Renard & Gahcho Kué: Two new reasons to celebrate Canadian diamonds

De Beers Canada CEO Kim Truter with Mountain Province Diamond's largest shareholder Dermot Desmond, Mountain Province president and CEO Patrick Evans and director Jonathan Comeford at the Gahcho Kue mine.De Beers Canada CEO Kim Truter with Mountain Province Diamond's largest shareholder Dermot Desmond, Mountain Province president and CEO Patrick Evans and director Jonathan Comeford at the Gahcho Kue mine. Credit: Mountain Province Diamonds

It’s been nearly a decade since Canada, the world’s third-largest diamond producer, has added any significant new production.

But this fall has seen two new mines come online within just weeks of each other.

In the Northwest Territories, De Beers and Mountain Province Diamond’s (TSX: MPV; NYSE: MDM) 51%-49%-owned Gahcho Kué mine officially opened in September, while Quebec’s first diamond mine, Stornoway Diamond’s (TSX: SWY) Renard, was slated to celebrate its opening just after presstime in mid-October.

The path from discovery through development to production hasn’t been easy for either project.

“It’s been a very long journey for Mountain Province,” said company president and CEO Patrick Evans in an interview in October, reflecting on the official mine opening. “We discovered Gahcho Kué in 1995,” he noted, adding that he’s been involved with project for 11 of the 21 years that have passed since then. “The feeling I think on the part of just about everyone was enormous satisfaction that we’ve finally been able to bring this asset to account.”

De Beers Group CEO Bruce Cleaver noted in a press release that Gahcho Kué is the diamond giant’s largest ever mine outside of South Africa.

“Allied to our major investments in production capacity
expansion in the southern African region, the opening of Gahcho Kué positions De Beers and its partners strongly to capitalize on the industry’s positive demand outlook,” Cleaver said. De Beers is the operator of the mine.

For Renard, which was discovered by Ashton Mining and Quebec provincial agency SOQUEM in 2001, the path has been a little shorter, but no less harrowing for Stornoway Diamond, which bought Ashton in 2007 and gained 100% of Renard in 2011.

“This company has had a couple of near-death experiences over the last 15 years,” president and CEO Matt Manson told investors at the Denver Gold Forum in September, happily contrasting those experiences with the company’s current position.

Ramping up

Gahcho Kué, which De Beers notes is the world’s largest new diamond mine since 2003, will add 4.5 million carats per year to global diamond production. The $1-billion mine has a 12-year mine life based on probable reserves of 35.4 million tonnes grading 1.57 carats per tonne for 55.5 million carats. Stornoway’s Renard will produce 1.8 million carats per year for its first 10 years of operation. The first mine in Canada that can be accessed by an all-weather road, Renard has a mine life of 14 years based on probable reserves of 22.3 million carats in 33.4 million tonnes grading 67 carats per hundred tonnes.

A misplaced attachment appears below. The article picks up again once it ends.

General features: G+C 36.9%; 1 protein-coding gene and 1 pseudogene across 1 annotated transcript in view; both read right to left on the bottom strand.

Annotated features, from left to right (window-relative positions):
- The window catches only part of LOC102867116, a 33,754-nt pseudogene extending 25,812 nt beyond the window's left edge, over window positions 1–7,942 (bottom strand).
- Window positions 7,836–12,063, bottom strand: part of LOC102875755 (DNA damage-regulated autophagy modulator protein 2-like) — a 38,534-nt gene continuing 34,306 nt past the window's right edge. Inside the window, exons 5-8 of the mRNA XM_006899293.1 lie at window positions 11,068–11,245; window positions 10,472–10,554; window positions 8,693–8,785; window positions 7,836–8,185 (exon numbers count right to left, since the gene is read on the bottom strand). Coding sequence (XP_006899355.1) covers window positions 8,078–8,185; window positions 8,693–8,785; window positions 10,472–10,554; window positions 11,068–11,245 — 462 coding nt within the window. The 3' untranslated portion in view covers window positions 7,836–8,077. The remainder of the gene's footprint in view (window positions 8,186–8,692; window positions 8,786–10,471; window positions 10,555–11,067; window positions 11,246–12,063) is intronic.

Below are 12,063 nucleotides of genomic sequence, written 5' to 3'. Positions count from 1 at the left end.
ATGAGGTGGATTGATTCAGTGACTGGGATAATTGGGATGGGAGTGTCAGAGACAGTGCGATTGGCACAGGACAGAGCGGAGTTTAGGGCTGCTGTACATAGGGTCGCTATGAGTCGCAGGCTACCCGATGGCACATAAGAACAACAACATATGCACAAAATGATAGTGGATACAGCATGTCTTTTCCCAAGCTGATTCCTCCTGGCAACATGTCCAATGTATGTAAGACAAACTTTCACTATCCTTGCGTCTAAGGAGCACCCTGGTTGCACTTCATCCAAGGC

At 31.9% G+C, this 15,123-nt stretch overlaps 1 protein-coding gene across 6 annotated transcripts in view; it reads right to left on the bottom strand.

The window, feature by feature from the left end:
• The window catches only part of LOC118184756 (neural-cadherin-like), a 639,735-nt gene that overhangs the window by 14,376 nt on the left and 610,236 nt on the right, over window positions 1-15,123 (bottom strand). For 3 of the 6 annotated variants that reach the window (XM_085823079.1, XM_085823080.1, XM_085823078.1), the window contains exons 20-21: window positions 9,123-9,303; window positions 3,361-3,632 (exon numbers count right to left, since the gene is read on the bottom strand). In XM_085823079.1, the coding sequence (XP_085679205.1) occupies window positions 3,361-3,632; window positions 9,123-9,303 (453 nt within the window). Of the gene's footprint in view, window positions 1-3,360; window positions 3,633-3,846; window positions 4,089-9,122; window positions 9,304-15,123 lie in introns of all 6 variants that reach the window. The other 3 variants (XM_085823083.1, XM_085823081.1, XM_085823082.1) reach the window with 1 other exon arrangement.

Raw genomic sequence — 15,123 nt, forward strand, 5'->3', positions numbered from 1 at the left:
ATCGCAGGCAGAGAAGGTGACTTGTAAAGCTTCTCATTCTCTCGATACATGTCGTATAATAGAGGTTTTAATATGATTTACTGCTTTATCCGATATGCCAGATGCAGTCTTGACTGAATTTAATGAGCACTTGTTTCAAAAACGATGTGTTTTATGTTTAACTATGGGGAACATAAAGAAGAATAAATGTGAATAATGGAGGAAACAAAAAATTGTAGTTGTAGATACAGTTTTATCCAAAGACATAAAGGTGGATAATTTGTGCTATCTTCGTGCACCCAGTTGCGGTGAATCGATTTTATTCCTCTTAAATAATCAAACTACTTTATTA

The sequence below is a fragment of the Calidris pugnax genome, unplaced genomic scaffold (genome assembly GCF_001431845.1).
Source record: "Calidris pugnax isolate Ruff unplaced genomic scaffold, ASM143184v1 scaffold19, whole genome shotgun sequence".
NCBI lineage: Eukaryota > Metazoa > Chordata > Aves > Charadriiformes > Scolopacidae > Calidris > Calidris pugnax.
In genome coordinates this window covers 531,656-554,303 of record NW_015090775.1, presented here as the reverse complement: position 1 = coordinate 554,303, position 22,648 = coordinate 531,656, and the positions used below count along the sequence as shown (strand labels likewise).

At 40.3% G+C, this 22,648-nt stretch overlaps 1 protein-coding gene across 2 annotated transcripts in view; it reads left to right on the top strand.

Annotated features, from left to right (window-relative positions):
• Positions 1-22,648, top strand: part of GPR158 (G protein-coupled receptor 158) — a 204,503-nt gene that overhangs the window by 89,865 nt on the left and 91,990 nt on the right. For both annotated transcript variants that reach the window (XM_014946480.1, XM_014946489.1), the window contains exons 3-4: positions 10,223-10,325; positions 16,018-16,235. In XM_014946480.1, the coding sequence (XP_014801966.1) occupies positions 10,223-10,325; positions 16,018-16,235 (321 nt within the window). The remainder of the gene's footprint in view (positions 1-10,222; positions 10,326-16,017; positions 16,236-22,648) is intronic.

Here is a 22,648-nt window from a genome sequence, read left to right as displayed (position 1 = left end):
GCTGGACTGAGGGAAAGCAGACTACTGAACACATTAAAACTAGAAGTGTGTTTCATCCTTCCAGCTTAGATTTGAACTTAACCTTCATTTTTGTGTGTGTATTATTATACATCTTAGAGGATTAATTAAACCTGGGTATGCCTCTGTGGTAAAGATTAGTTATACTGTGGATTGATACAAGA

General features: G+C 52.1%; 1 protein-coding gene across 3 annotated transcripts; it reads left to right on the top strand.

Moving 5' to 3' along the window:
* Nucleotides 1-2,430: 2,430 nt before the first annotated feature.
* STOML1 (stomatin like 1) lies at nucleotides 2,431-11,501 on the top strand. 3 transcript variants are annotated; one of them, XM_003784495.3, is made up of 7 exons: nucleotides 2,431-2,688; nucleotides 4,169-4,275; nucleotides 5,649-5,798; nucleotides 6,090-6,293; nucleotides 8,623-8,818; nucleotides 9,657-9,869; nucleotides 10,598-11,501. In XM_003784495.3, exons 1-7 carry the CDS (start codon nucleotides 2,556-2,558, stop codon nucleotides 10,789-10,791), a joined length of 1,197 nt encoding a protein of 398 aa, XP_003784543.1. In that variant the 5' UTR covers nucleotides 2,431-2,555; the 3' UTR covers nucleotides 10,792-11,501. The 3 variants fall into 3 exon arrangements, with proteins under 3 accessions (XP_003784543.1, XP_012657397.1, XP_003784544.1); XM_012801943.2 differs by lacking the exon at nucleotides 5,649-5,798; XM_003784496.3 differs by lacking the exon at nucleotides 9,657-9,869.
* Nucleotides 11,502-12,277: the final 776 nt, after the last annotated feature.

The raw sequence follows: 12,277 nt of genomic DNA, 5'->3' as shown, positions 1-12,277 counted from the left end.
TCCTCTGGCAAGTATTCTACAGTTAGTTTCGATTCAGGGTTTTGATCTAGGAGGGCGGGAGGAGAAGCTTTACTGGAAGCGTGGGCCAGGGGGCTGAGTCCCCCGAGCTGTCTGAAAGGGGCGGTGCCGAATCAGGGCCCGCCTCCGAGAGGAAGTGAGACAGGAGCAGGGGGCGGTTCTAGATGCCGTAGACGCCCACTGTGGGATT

Construction and ramp-up of both mines has been relatively
smooth, with commercial production expected to be achieved up to six months early at both mines. De Beers is now targeting January 2017 (originally the third quarter of 2017) and Stornoway is targeting year-end at Renard, up from mid-2017 previously.

Despite the positive news, the owners of both mines are cautious about appearing too upbeat too soon.

Manson is mindful that achieving production isn’t the last hurdle the company has to face.

“Everyone’s very conscious that we’ve had a very good build, we had a successful financing, we’ve had a very good construction — ahead of schedule, below budget — but the job’s not done until we’ve demonstrated the potential of the project as an operating mine and that’s a ramp-up process,” he says. “There’s a reason why you don’t just switch on a mine and you’re processing ore at 100% from Day 1.

Now, it has to reconcile its reserves with actual production — something that is much more complicated for a diamond mine than a metals mine.”

Rampup, which started in mid-July — a full 10 weeks ahead of schedule — is a nine-month process.

“To reconcile against our expected dollar revenue, we’ve gotta reconcile, grade, size distribution and quality of diamonds. And then we’re selling these diamonds in a market that goes up and down on a monthly basis — which is a fifth variable on what dollars we get.

“So we’re really at the very beginning stage of understanding what this mine is going to produce.”

At full production, the Renard plant will process 6,000 tonnes a day, with an expansion to 7,000 tonnes per day planned for 2018.

Mining at both operations has been straightforward, but getting the Gahcho Kué diamond plant up to speed has presented run-of-the-mill teething problems.

For example, Evans says, there were some electronic issues with the high-pressure grinding roll in the plant — a problem that necessitated bringing in an engineer from Switzerland.

However, all the technical issues have now either been
resolved or are in the process of being resolved, Evans says. At full production, the plant will handle 8,000 tonnes per day.

At Renard, the main ramp-up issue has been figuring out how to dewater processed kimberlite to create dry-stack tailings.

“The creation of the cake, getting the balance of that right, the quality of the water that’s then extracted, the amount of fine material that’s still in there, what we do with that water — those have been the issues that have caused the principal teething issues that we’ve had to work through,” Manson says. “That’s a work in progress and we’ll get there.”